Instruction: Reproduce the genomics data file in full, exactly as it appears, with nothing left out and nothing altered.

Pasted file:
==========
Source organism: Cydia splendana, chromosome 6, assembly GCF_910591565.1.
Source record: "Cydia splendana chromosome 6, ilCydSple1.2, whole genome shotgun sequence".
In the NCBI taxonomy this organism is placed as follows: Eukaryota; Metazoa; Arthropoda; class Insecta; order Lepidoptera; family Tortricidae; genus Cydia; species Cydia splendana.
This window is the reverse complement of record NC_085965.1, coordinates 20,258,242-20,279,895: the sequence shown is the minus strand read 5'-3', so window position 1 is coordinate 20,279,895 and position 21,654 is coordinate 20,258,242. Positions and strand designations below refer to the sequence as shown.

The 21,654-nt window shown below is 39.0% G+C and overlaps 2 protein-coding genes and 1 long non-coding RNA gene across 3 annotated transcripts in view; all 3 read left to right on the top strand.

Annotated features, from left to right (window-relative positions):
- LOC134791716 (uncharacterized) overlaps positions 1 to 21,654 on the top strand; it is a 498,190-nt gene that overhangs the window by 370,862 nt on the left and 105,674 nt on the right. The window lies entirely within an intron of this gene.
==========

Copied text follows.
Source organism: Cydia splendana, chromosome 6, assembly GCF_910591565.1.
Source record: "Cydia splendana chromosome 6, ilCydSple1.2, whole genome shotgun sequence".
In the NCBI taxonomy this organism is placed as follows: Eukaryota; Metazoa; Arthropoda; class Insecta; order Lepidoptera; family Tortricidae; genus Cydia; species Cydia splendana.
This window is the reverse complement of record NC_085965.1, coordinates 20,258,242-20,279,895: the sequence shown is the minus strand read 5'-3', so window position 1 is coordinate 20,279,895 and position 21,654 is coordinate 20,258,242. Positions and strand designations below refer to the sequence as shown.

The 21,654-nt window shown below is 39.0% G+C and overlaps 2 protein-coding genes and 1 long non-coding RNA gene across 3 annotated transcripts in view; all 3 read left to right on the top strand.

Annotated features, from left to right (window-relative positions):
- LOC134791716 (uncharacterized) overlaps positions 1 to 21,654 on the top strand; it is a 498,190-nt gene that overhangs the window by 370,862 nt on the left and 105,674 nt on the right. The window lies entirely within an intron of this gene.